From the spelling and grammar errors in all of your posts, you better start frowning.

Richard Heckler 5 years, 7 months ago

Unmarried births is no indication that the dad hit the road.

pace 5 years, 7 months ago

i think husbands aren't worth it. Now days, they want a wife that has a good job, takes care of the house, takes care of the children and who will put up with their need to be dogs. Easier to start without them than to put your self through a divorce while you are working, cleaning, tending and doing community work. The good ones are worth marrying or worth having children with though.

hawklet21 5 years, 7 months ago

I am really surprised that I haven't noticed any comments about cohabitation (I skimmed, sorry if I missed one.) I have lived with my boyfriend for a few years, and if we had to deal with an unplanned pregnancy our focus would be on the baby rather than "Oh no! We have to get married now!" We're not very religious, like a lot of people, so it just isn't a big deal to be/get married. It's 2009, folks.

WHY 5 years, 7 months ago

whose my daddy??

Don't worry about it. It is 2009 kid.

cozy 5 years, 7 months ago

"Researchers noted that most of the increase in these births was among parents who live together but are not married (New York Times, 5/13)"

This would be my fiance and I. Weve been engaged for quite a while and were expecting. (Engaged for a yr and a half before expecting) For insurance reasons we have decided to wait to get married until after we have the baby. Also, if you have someone that you know that you are going to spend your life with, the little piece of paper saying what you already know seems a little glorified. To me at least, getting married and getting that piece of paper is not like a permission slip to move on with your future. Who can really say what is best for you other than you?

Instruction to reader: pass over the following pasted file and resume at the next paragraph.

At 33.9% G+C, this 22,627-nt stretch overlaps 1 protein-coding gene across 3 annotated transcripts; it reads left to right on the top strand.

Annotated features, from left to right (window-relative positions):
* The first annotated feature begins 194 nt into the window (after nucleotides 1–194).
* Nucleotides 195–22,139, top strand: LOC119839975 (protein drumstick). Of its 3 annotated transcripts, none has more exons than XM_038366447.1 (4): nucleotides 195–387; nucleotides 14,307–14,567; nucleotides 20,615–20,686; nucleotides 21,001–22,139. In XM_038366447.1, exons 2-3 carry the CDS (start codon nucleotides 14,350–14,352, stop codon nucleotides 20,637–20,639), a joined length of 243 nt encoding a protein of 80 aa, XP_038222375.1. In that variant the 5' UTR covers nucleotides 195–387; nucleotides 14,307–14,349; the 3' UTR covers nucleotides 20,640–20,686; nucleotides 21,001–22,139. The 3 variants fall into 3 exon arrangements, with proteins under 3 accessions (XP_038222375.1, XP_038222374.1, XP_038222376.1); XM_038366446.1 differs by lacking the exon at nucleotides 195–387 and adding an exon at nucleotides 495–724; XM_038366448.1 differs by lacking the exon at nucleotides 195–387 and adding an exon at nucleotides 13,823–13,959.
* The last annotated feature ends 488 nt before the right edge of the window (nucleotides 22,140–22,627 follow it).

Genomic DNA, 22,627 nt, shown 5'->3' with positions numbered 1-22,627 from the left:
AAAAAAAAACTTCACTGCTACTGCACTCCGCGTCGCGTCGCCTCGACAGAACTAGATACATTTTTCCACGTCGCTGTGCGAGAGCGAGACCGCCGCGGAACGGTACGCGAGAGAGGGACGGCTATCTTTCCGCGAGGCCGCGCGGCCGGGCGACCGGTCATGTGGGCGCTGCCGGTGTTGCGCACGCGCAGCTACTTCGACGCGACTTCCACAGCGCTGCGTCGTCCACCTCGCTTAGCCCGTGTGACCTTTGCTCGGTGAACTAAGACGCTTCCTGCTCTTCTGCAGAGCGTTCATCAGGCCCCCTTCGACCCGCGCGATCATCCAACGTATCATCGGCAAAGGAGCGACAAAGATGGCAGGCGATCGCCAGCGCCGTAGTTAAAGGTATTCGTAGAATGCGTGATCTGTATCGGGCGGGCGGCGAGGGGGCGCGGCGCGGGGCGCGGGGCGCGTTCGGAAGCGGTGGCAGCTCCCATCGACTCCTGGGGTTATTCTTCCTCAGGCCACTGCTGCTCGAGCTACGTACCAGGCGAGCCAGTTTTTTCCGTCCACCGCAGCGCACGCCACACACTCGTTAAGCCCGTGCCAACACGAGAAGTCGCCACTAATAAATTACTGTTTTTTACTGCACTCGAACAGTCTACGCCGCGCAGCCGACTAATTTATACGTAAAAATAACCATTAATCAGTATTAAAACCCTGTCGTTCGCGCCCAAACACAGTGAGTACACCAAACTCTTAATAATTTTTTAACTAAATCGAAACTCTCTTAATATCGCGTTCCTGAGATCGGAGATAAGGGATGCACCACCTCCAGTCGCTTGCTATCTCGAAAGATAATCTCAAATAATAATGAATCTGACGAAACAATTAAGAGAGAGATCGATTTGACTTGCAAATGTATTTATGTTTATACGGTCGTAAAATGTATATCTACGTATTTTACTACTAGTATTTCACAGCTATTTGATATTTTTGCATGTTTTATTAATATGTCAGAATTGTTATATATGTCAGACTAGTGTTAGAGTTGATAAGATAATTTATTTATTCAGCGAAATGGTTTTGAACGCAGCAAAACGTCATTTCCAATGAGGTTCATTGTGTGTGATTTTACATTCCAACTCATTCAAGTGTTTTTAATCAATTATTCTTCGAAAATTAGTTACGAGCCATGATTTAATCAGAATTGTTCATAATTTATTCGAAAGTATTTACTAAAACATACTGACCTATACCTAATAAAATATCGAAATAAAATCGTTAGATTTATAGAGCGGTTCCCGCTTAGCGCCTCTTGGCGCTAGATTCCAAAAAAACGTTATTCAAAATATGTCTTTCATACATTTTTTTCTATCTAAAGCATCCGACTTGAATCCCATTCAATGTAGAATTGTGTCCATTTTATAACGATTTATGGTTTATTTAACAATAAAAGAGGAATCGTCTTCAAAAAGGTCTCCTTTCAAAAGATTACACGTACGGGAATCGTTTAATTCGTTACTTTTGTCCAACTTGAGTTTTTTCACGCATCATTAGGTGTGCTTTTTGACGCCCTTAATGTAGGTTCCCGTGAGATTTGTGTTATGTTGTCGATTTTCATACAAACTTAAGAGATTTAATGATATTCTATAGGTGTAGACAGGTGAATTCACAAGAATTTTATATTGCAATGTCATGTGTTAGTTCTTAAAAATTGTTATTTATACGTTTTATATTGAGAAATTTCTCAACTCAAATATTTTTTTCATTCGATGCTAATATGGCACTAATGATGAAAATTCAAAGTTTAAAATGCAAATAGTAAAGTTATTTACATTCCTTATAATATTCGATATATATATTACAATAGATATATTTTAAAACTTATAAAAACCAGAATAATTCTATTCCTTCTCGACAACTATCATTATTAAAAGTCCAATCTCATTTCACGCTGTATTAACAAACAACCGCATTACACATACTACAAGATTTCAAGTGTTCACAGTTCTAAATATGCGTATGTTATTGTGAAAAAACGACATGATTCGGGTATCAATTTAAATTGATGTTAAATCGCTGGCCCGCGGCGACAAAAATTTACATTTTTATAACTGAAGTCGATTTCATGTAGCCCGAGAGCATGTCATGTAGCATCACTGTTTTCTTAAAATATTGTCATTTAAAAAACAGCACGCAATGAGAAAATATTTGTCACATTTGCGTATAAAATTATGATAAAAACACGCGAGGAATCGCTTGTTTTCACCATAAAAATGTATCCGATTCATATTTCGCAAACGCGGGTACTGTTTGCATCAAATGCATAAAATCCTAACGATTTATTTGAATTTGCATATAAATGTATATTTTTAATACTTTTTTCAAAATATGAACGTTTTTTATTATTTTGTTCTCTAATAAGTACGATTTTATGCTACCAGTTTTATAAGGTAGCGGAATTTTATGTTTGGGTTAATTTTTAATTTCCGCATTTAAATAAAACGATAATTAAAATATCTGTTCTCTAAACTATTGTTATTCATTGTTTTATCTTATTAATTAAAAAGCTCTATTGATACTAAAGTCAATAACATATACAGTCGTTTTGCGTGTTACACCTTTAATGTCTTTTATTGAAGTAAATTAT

mrbig 5 years, 7 months ago

I recently had a baby when I wasn't married. I had it right after I finished my last semester at KU. I also got married 5 days after I had her. The only reason that I couldn't get married before I had my daughter was because it is virtually impossible to get health insurance when you are pregnant. I couldn't get on state insurance, and if I got married then I couldn't be on my parent's insurance anymore. I don't think this makes me any less of a parent- or any reason that I should be judged as different from parents who had children in wedlock.